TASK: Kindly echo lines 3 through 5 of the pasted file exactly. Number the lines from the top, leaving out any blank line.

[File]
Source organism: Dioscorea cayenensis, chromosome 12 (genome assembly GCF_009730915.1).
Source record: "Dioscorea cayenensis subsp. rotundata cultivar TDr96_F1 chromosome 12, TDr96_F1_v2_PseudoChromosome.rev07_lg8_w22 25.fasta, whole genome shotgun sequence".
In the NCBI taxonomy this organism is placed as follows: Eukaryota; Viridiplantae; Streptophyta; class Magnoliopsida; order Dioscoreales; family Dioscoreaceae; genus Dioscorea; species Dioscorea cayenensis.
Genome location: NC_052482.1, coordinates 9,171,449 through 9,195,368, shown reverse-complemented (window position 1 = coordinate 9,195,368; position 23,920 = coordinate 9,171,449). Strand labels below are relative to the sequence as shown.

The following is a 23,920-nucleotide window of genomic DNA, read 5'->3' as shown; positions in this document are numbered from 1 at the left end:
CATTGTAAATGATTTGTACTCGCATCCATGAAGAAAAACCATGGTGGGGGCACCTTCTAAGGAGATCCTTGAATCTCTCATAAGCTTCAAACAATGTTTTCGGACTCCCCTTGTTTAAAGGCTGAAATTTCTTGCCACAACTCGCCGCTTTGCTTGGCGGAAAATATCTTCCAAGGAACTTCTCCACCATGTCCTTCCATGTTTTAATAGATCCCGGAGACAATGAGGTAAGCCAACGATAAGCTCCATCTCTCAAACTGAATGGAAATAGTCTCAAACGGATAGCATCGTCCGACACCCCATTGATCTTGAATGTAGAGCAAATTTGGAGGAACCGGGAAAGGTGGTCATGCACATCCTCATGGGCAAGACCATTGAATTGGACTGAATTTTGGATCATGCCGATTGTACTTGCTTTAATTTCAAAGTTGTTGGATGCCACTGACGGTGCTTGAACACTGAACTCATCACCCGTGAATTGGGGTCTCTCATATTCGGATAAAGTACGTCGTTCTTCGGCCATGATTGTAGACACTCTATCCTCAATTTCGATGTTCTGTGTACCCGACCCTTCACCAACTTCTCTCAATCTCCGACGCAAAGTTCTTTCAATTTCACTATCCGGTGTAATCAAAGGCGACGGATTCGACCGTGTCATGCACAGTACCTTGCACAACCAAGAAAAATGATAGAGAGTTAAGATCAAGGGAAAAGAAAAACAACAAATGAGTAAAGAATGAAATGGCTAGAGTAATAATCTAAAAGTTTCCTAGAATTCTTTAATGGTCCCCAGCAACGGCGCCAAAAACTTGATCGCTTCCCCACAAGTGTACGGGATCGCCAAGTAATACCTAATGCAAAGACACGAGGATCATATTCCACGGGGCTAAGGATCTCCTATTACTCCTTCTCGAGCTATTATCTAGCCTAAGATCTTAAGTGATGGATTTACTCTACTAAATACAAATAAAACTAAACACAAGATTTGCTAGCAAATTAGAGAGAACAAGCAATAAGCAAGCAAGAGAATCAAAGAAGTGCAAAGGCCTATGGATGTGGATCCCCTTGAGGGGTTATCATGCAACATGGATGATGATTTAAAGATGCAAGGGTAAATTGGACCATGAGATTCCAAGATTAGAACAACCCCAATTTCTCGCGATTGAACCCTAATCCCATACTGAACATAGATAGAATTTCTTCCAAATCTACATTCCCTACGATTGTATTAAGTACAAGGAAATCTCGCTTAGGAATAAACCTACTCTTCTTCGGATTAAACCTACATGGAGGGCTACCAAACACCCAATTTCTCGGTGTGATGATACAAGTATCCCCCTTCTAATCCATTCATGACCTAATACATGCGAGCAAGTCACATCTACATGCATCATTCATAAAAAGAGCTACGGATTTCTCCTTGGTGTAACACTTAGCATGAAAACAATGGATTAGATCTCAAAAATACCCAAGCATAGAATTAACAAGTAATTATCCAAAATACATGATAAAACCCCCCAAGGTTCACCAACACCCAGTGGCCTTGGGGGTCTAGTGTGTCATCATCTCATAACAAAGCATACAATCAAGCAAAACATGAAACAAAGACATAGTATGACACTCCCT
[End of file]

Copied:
In the NCBI taxonomy this organism is placed as follows: Eukaryota; Viridiplantae; Streptophyta; class Magnoliopsida; order Dioscoreales; family Dioscoreaceae; genus Dioscorea; species Dioscorea cayenensis.
Genome location: NC_052482.1, coordinates 9,171,449 through 9,195,368, shown reverse-complemented (window position 1 = coordinate 9,195,368; position 23,920 = coordinate 9,171,449). Strand labels below are relative to the sequence as shown.

The following is a 23,920-nucleotide window of genomic DNA, read 5'->3' as shown; positions in this document are numbered from 1 at the left end: